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Get served: Being green 

Though not as easy as it looks, it can be done in the Springs

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Colorado Springs, like many suburb-encircled American cities, takes a Post-It Note approach to green thinking.

We sanction thousands of new homes in colossal developments, pasting in a bit of open space. We buy big cars and then think to open a few biodiesel plants.

But our eating typifies the syndrome most. There, in the fridge, between the Go-Gurt and the Lean Cuisine, lie the organic apples the produce that somehow negates the other crap.

This add-on method has led us into a little snag, where our green tendencies become less about the environment and more about our own vanity.

Organic is hip. But so are SUVs that carry us to Whole Foods. We can at least we think we can have it both ways.

A less-jumbled tactic might be to build our diets green, rather than sip some soymilk and call it a day. Thankfully, Colorado Springs isn't exclusively about Post-Its. There are several restaurants in town that use locally grown and organic ingredients to create and supplement their menus. These eateries aren't all downtown, and they're not all independently owned, either.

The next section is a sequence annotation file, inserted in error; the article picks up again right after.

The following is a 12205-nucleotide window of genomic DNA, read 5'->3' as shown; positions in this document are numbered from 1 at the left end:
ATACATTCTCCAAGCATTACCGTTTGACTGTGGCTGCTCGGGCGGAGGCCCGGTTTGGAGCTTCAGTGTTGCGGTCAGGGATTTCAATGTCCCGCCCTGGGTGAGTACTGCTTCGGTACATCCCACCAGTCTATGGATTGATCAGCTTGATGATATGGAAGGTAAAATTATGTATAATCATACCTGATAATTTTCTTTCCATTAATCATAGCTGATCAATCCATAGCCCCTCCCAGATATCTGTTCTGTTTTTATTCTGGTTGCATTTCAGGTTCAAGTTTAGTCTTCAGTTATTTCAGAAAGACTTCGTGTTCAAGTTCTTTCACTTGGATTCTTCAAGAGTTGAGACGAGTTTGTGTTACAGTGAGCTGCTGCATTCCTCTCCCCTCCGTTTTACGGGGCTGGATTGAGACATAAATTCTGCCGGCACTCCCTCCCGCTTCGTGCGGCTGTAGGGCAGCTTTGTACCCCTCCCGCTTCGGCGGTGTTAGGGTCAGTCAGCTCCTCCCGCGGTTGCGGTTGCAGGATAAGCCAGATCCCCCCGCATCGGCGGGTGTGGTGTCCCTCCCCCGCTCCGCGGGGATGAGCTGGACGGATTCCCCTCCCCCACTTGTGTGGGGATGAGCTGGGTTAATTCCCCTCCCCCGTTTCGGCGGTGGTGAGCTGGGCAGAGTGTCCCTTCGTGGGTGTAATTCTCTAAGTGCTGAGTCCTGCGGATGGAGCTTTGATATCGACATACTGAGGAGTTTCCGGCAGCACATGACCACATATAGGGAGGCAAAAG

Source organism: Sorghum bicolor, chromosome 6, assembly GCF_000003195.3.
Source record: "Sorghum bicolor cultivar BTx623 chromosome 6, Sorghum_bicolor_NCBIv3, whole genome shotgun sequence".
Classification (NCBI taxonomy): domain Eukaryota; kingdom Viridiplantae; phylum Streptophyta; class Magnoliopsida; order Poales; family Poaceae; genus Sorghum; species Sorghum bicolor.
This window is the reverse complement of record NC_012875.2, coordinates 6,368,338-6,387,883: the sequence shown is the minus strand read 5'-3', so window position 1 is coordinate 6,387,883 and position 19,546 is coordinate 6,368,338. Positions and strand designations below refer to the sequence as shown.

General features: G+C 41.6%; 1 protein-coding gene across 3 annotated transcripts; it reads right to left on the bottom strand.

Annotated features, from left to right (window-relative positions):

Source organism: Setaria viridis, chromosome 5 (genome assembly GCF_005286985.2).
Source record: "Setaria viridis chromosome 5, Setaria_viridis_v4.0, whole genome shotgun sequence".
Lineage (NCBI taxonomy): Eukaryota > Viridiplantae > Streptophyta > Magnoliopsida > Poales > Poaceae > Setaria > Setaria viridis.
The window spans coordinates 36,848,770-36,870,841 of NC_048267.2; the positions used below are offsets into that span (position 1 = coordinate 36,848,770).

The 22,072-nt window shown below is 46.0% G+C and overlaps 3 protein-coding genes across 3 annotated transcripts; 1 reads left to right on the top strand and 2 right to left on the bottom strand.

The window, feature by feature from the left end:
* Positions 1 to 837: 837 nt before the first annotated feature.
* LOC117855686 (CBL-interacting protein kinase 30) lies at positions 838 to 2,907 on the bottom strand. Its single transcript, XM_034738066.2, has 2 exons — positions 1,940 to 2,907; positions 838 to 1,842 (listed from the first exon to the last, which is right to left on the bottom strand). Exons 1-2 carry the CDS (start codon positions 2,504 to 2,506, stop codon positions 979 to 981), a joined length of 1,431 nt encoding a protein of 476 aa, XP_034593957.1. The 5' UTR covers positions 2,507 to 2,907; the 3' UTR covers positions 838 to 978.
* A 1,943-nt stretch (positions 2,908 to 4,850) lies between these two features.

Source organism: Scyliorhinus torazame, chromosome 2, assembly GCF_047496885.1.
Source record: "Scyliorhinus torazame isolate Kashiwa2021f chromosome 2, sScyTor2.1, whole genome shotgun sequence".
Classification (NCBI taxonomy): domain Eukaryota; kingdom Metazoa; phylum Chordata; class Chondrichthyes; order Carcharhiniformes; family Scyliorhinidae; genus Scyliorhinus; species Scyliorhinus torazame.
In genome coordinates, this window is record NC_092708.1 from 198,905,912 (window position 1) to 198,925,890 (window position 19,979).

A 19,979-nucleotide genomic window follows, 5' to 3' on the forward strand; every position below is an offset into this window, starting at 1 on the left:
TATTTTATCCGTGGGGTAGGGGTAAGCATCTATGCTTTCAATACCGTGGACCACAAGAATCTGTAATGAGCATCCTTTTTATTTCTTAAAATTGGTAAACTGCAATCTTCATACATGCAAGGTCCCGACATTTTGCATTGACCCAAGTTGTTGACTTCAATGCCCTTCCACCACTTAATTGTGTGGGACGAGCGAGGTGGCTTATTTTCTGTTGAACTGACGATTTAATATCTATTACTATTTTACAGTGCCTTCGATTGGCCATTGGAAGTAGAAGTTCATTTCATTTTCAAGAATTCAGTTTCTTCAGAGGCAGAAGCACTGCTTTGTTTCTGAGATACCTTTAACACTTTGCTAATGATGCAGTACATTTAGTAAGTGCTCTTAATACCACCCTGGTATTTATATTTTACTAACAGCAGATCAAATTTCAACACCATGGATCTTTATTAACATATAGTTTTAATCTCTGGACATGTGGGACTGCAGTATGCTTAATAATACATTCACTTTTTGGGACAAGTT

Look for restaurants that buy from farmers markets or carry the Ranch Foods Direct seal on their meat products.

Local farmers' markets are also good places to stock your kitchen. Colorado Springs boasts about a half-dozen, which open in June with a panoply of cheeses, peppers, tomatoes and other veggies. Two of them one in America the Beautiful Park and the other in Briargate accept food stamps as currency, one small stride toward readjusting the socioeconomic food stratum, in which the worst-quality food is also the cheapest.

When the markets are out of season, buy from local places and ask questions about the ingredients. This way, you don't have to paint the town green. You can help build it that way.

  • Though not as easy as it looks, it can be done in the Springs

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